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Analysis
NASCAR Cup Chicago Street Course

NASCAR celebrates 'remarkable' and 'historic' Chicago race

Despite multiple weather challenges, NASCAR still managed to successfully pull off its first street course race weekend, both logistically and with competitive action on the track.

Ricky Stenhouse Jr, JTG Daugherty Racing, Mariano's/SunnyD Chevrolet Camaro, Ryan Blaney, Team Penske, Menards/Dutch Boy Ford Mustang

Both the Xfinity and Cup Series raced on the 2.2-mile, 12-turn course created through Grant Park in downtown Chicago and the biggest hurdle faced by NASCAR ended up being battles with the weather.

In the end, championship contender Cole Custer won Saturday’s rain-shortened Xfinity race – which was finally declared official on Sunday – while NASCAR newcomer Shane van Gisbergen took a dramatic victory in his Cup debut in Sunday’s race.

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The participation of the three-time Supercars champion came as part of Trackhouse Racing’s Project 91, which provides an opportunity for international motorsport stars to compete in the Cup series.

The weekend did see its share of issues.

Surrounding the two days of racing were torrential rains, lightning, flooding and several canceled concerts, which were an important part of what was billed as a festival-like weekend.

Still, NASCAR showed – again – it could literally take its show on the road, even to the streets of one of the country’s biggest cities.

Tyler Reddick, 23XI Racing, Monster Energy Toyota Camry and Denny Hamlin, Joe Gibbs Racing, Yahoo! Toyota Camry

Tyler Reddick, 23XI Racing, Monster Energy Toyota Camry and Denny Hamlin, Joe Gibbs Racing, Yahoo! Toyota Camry

Photo by: Nigel Kinrade / NKP / Motorsport Images

“I think certainly a remarkable weekend, a historic weekend for us,” said Ben Kennedy, NASCAR’s senior vice president of racing development and strategy. “We talked about this a lot, first in 75 years to celebrate a special year for us, obviously cap that with a special moment.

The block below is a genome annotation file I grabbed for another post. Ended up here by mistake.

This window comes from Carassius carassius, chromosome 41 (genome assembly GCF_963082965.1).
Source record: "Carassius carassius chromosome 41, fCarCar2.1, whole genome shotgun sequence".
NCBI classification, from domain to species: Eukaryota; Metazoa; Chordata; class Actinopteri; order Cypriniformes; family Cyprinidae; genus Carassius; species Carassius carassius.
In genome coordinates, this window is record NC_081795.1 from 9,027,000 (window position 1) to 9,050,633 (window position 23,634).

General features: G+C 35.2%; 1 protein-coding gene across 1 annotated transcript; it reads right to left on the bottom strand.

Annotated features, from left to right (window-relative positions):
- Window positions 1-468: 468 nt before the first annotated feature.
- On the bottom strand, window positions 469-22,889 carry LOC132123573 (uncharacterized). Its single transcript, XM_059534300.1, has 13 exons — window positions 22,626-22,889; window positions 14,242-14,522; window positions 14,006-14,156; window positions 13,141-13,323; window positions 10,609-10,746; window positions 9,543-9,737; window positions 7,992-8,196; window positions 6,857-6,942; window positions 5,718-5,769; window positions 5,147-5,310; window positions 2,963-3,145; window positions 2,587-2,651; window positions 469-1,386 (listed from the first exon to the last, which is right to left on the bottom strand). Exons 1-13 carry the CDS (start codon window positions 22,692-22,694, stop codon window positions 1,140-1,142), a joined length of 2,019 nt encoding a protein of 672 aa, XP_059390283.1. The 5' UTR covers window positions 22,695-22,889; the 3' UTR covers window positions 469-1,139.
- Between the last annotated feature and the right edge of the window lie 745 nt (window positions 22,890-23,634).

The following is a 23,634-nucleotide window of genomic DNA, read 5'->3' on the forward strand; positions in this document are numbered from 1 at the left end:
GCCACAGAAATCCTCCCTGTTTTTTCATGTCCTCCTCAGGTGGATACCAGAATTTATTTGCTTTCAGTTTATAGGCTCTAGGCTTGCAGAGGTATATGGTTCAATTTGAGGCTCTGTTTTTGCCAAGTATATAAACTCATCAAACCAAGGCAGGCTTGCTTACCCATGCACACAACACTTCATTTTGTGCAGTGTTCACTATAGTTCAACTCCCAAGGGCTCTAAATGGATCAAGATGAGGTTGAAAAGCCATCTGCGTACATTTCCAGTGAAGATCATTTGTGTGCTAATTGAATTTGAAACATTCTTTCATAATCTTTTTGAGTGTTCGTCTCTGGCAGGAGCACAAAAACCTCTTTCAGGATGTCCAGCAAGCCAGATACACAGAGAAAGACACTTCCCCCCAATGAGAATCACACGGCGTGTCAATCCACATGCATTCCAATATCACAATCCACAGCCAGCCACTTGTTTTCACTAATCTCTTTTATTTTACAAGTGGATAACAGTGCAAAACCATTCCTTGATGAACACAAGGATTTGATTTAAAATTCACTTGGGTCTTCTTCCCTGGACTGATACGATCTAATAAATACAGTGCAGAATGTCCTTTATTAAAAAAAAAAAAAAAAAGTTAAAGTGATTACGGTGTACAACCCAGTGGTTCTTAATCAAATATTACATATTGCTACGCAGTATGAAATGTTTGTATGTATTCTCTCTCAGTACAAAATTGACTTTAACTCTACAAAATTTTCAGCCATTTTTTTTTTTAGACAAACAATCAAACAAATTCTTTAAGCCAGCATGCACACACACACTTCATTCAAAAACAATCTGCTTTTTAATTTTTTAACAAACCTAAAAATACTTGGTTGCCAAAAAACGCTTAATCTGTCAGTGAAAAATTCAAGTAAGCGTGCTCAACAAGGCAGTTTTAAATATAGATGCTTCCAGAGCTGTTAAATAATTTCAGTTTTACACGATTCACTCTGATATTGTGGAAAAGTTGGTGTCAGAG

“I would say first of all a huge thank you to the city of Chicago. The city showed up so well from the backdrop on NBC to the energy among the fans in the city and the crowds. It was certainly remarkable to see.”

The logistics and coordination required to pull off a successful weekend for stock cars on city streets was always going to be a challenging one.

Construction of the final parts of the course was not possible until less than 24 hours before cars hit the track on Saturday morning.

Throw in a record rainfall and the complexity of repeated lightning holds, which forced the grandstands to be emptied, and the potential existed for a disaster of a debut for NASCAR’s version of street racing.

As it turned out, neither race went the full distance – the Xfinity race was declared official just short of halfway while 25 laps were cut off the scheduled 100-lap Cup race due to impending darkness.

 

Fans, however, sloshed through the issues to remain on hand and NASCAR teams did what they have always done well – adapt on the fly.

“One of the best events I’ve seen, a testament to the drivers out there, the crew members, getting these cars ready across the board, Xfinity Series, Cup Series,” said Steve O’Donnell, NASCAR’s chief operating officer.

“What that garage group went through to put on a show for the deserving fans in Chicago who turned out, were excited, got everybody in the industry excited. I think you could all see that, as well.

“A proud moment for all of us in the industry to be in Chicago, an incredible welcome mat rolled out for us, and hopefully we delivered for the fans, as well.”

 

As with the successful two-year run of the preseason Busch Clash held inside the Los Angeles Memorial Coliseum on a made-from-scratch track, last weekend’s street races in a large city have opened a myriad of possibilities for future NASCAR races.

The victory in the inaugural event by an internationally known motorsports star like van Gisbergen only expands the potential map of future venues.

“I think we’re all confident at NASCAR that we could take the Cup Series anywhere we want, and we do that with the industry,” O’Donnell said, “And I think – I don’t think, I know, the race we put on (Sunday) would sell and would be embraced globally for sure.”

 

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